Mark Wahlberg, Dwayne Johnson, and Anthony Mackie portray the three criminal bodybuilders; and Tony Shalhoub plays their first victim.  Wahlberg, Johnson, and Mackie are big on muscles but are intellectual midgets.  Not able to gain wealth with their brains, they try to achieve it with their brawn.  Enter Shalhoub, who is a multi-millionaire entrepreneur whose personal trainer is Wahlberg.  Endless blabbing about how much money Shalhoub has to Wahlberg gives Wahlberg the idea that Shalhoub would be a good candidate for some forced, property exchange.

Wahlberg and his 2 bodybuilder friends soon have Shalhoub in their clutches, torturing him so that he would sign over all his property to his 3 kidnappers.  And here is where I stop describing what happens in “Pain & Gain,” because this movie has so many twists and turns and shocks that I don’t want to ruin any of it for you.  And yes, as crazy as this movie gets, most of what you’ll see is true.

You’ve heard of the saying “truth is stranger than fiction?”  For the most part, that’s bulls#@t.  Come on, what truth can compare with “Star Wars” or “The Lord of The Rings?”  But, with “Pain & Gain,” that saying is true.  Bay’s talents has turned a made-for-tv story into a mesmerizing train wreck that is impossible to look away from.

One of my memorable moments of this movie is the scene when Mackie and Johnson are at a strip club.  While Johnson is focused on the strippers, Mackie keeps pestering Johnson about mixing breast milk with steroids to get bigger; and how Mackie’s breast milk source is clean, and how Mackie wants to get so big he has to walk through doors sideways.  Mackie’s more obsessed with being muscular than the Bubba character was obsessed with shrimp in “Forrest Gump.”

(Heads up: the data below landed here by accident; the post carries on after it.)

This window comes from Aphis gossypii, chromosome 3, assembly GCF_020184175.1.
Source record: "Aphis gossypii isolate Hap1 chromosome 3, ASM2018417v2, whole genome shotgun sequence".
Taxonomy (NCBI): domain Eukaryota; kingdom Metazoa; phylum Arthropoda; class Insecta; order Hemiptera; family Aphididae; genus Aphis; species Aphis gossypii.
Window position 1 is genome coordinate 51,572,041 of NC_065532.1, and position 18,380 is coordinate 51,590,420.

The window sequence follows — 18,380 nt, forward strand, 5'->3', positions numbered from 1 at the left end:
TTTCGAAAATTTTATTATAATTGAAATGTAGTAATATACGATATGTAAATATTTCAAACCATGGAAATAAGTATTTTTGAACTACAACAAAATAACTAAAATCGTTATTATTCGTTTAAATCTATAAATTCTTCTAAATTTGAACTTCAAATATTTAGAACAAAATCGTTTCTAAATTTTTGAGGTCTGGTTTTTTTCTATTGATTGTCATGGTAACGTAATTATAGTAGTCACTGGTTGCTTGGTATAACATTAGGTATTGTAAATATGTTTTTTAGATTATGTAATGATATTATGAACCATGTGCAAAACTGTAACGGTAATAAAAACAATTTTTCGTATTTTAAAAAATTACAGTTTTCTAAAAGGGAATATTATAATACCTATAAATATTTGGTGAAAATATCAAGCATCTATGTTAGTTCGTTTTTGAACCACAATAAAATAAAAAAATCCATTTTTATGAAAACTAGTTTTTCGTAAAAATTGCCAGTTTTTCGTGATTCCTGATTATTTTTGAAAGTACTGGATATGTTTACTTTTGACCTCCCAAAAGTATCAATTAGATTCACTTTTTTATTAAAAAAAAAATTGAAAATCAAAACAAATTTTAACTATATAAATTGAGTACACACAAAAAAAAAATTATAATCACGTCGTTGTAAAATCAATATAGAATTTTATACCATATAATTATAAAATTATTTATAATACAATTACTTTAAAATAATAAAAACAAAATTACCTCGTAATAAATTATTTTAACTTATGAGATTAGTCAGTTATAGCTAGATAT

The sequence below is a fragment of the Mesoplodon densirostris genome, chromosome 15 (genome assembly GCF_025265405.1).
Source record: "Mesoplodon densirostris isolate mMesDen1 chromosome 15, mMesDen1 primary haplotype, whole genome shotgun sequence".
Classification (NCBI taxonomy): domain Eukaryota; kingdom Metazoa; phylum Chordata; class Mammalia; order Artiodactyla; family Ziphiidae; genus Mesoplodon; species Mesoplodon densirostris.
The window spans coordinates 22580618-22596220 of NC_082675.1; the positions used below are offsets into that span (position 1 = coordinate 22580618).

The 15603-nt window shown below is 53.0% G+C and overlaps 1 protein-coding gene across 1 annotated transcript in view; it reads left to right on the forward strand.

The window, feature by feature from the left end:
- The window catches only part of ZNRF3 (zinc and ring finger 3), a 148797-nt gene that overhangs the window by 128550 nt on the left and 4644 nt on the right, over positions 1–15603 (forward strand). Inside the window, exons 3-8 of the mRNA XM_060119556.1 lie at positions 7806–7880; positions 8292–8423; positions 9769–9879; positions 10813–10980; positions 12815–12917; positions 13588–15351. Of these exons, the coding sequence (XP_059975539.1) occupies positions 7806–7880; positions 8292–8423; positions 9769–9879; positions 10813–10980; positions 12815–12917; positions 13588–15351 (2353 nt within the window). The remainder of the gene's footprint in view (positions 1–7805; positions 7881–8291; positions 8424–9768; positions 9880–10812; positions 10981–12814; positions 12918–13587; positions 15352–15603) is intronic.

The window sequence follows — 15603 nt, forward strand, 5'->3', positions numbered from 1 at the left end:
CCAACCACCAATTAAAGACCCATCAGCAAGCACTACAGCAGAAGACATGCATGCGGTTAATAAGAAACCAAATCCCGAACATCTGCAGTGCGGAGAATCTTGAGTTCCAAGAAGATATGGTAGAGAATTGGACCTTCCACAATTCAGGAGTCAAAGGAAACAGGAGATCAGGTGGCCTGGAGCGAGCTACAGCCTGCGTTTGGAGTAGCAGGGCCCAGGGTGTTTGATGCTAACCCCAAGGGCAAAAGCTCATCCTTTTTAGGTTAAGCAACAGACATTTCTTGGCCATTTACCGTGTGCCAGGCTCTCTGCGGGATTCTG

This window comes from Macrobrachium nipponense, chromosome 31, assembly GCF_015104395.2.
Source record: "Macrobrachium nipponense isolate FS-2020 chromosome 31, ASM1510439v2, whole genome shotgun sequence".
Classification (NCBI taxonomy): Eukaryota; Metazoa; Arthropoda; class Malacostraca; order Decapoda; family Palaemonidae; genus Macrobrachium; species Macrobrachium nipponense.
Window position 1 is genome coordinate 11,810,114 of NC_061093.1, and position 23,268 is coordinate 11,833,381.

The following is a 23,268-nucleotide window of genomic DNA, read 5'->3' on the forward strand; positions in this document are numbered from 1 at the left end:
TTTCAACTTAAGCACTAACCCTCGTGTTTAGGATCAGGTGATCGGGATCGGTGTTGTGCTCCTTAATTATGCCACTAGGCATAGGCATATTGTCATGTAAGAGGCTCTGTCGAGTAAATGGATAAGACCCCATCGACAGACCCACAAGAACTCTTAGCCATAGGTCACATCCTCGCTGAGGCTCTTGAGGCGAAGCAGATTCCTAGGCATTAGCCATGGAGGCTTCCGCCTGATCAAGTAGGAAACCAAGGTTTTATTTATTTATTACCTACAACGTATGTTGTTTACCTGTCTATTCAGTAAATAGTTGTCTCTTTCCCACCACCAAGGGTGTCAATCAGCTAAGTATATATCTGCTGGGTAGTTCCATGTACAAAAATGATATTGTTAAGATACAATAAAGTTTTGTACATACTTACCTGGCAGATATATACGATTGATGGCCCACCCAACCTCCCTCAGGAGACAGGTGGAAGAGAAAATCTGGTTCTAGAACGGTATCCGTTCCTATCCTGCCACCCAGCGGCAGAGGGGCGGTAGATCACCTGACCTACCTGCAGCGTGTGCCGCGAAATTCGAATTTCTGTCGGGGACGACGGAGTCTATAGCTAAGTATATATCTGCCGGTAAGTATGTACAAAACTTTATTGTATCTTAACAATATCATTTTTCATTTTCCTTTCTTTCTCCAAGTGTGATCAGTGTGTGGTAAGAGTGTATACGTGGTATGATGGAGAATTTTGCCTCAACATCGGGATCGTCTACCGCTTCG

Coming in first place for my most memorable, movie moment of “Pain & Gain” is the scene when Johnson was grilling the fingerprints off the severed hands of his victims…while he was outside and waving to a neighbor.  At the bottom of the screen the words “this is still a true story” appear!

Oh, boy.  Bay got some flack for making the true-life criminals into likeable goofs who just want to get a bigger piece of the American Dream.  I can understand how someone — especially families of the victims — would be upset by this.  But keep in mind that this isn’t a history lesson; that movies are always subject to the interpretations of the writer, director, producer, lead actors, so on and so forth.   And yes, I’m a bit ashamed to admit that I liked the Wahlberg and Johnson characters.  And I sure as hell like this movie!

–M

Vin Diesel, Paul Walker, and the rest of their Fast and Furious crew are recruited by the Feds to help apprehend another crew of criminals who use fast cars and high-tech gadgets to steal a device that can be used as a weapon to destroy entire countries.

Dwayne Johnson pays a visit to Diesel and tells Diesel that Michelle Rodriguez is still alive.  If Diesel helps Johnson with his problem, then Diesel can get a pardon for all the crimes he committed, plus possibly be reunited with his long, lost love, Rodriguez.   Johnson’s problem is as large as his pecs, so Diesel’s full crew are brought in to help; and they get pardons, too, for their troubles…if they succeed.

“Fast & Furious 6” is as entertaining as the majority of the movies in this series.  Sure, the over the top action sequences are unbelievable; but believability is not the point of this movie.  It’s about making the audience feel as if they’re strapped in these fast cars and doing triple digit speeds while committing or fighting crime.  And it’s not just about fast cars.  “Fast & Furious 6” is also about family and friendship, a theme that’s been embedded in this series since the first movie.  People who tell you that “The Fast and the Furious” movies are nothing but racing and explosions aren’t paying attention.  Underneath the outrageous stunts and pyrotechnics, there’s a large, beating heart.

“Fast & Furious 6” also has the most martial arts fights of the 6 movies, leading me to my most memorable moment of this movie: the scene when Tyrese Gibson and Sung Kang got their asses handed to them by one member of the enemy crew.  The bad guy was so good at fighting, Gibson and Kang were no match for him.  It was like watching 2 five-year-old girls fighting a grown man.

Oh, keep watching the end credits because a bonus scene is shown, which gives rise to the possibility of a 7th movie of this series.  I say “bring it.”  Because I like these movies.

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Two members of my crew: Ed and Joe.

M